In the fifth chapter of Corinthians, Paul tells the congregation how God wants us to deal with someone who is sinning willfully, yet is unrepentant. Notice that the condemned man is not just guilty of transgressing man made rules, but of a sin that required the death penalty under the Law of Moses (Leviticus 20:11). Also notice that he is not to be condemned in order to make him bow to congregational leadership, but to save his soul by bringing him to repentance (verse 5). And, to save his soul the congregation is told: “Expel that wicked man from your congregation,” (1Corinthians 5:13). Do not, “associate with anyone who calls himself a brother but is sexually immoral, or covetous, or an idolater, or a reviler, or a drunkard, or a swindler; do not even eat with such a man,” (1Corinthians 5:11).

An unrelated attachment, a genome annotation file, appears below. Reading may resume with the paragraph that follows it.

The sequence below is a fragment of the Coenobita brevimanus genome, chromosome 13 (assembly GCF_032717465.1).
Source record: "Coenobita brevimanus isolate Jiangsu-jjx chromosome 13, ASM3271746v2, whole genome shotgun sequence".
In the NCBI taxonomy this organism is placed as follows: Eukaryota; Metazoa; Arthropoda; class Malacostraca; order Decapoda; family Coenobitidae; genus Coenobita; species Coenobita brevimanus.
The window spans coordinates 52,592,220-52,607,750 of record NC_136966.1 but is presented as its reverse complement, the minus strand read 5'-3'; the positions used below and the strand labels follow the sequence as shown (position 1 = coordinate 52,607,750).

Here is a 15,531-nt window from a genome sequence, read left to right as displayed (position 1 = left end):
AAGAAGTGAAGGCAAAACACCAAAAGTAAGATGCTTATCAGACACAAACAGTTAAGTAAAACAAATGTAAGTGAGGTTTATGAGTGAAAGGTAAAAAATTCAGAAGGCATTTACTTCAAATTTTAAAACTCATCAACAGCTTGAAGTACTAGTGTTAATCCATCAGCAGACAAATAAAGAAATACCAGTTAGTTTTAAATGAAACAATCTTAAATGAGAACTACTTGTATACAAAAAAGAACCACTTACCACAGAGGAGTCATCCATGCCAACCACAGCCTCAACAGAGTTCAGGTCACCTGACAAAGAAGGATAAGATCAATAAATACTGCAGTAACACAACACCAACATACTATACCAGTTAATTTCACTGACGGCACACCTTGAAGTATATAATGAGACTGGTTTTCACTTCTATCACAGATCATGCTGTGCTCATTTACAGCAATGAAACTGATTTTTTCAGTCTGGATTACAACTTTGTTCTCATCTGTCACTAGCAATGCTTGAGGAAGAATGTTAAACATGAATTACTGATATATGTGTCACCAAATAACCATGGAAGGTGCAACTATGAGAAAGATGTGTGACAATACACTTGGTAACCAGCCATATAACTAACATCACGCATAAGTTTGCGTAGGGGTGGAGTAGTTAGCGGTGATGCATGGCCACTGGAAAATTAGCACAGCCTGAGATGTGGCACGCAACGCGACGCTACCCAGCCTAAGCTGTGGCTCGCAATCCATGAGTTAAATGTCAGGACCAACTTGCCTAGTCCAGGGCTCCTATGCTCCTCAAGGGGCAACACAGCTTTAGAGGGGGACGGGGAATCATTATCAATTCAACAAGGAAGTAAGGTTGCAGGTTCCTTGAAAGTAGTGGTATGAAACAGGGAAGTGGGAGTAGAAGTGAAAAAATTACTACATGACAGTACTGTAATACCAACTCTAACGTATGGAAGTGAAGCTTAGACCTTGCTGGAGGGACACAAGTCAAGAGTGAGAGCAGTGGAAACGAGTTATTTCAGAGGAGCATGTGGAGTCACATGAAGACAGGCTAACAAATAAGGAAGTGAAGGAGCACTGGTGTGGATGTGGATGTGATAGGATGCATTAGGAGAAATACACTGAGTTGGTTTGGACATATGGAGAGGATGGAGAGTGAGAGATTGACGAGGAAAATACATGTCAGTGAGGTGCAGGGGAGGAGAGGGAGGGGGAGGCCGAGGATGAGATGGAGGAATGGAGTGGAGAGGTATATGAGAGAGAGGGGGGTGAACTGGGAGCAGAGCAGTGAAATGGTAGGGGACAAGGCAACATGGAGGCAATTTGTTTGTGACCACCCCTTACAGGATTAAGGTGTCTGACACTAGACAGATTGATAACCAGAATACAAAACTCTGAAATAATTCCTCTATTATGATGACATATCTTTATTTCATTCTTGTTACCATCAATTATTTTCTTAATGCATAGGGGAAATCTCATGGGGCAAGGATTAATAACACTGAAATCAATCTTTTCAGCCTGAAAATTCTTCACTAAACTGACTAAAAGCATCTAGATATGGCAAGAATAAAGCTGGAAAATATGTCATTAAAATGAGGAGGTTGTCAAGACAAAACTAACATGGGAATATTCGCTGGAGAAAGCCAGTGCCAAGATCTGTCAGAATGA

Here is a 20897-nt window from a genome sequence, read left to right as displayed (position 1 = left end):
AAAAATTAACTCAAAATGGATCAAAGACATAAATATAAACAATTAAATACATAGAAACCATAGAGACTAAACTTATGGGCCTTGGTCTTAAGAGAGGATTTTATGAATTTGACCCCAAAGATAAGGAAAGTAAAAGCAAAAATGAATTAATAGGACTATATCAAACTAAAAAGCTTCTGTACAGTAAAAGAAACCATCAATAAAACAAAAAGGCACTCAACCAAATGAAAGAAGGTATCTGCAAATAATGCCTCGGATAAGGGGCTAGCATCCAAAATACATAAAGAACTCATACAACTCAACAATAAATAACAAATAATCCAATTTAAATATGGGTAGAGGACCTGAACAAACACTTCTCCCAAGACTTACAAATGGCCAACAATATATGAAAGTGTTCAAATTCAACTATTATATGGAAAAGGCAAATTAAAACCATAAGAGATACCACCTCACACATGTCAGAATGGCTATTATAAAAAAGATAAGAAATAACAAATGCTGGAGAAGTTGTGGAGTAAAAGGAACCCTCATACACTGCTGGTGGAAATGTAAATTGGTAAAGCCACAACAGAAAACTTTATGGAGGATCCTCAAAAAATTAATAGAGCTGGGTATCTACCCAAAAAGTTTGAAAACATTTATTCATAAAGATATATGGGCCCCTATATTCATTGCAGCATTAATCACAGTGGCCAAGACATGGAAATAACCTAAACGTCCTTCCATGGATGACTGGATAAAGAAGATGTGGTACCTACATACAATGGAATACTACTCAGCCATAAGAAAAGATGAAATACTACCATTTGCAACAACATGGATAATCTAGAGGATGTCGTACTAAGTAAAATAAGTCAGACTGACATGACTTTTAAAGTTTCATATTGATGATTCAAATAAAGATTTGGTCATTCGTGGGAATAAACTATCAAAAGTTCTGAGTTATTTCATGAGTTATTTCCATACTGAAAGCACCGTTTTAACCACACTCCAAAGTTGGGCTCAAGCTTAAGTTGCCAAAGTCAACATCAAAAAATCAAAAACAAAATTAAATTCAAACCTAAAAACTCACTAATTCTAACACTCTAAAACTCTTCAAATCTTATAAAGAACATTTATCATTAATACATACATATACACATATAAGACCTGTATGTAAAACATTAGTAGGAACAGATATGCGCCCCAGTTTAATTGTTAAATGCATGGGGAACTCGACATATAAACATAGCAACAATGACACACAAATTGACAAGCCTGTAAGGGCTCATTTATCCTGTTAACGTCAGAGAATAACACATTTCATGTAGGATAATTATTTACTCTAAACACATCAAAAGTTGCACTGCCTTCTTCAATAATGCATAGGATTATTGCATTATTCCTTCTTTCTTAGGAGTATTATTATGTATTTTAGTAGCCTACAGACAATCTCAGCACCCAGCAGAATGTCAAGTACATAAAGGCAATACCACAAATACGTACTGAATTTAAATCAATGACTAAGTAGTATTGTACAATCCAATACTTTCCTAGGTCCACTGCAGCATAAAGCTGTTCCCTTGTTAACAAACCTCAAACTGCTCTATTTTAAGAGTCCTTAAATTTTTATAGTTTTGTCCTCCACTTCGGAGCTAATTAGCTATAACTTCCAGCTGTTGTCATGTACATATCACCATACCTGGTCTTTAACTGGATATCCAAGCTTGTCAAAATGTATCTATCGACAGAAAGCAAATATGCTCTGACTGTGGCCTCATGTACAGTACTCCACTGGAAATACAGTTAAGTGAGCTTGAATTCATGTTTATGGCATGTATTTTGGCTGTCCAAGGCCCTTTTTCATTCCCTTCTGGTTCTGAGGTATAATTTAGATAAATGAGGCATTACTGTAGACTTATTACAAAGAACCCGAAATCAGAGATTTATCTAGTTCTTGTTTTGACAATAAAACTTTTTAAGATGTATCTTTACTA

And, we know that it worked, because in Paul’s next letter to the Corinthians we are told that the man repented, and, therefore, could be readmitted to the congregation (2Corinthians 2:6-8).


The fear and love of the Lord is to “hate evil” (Psalm 97:10, Proverbs 8:13).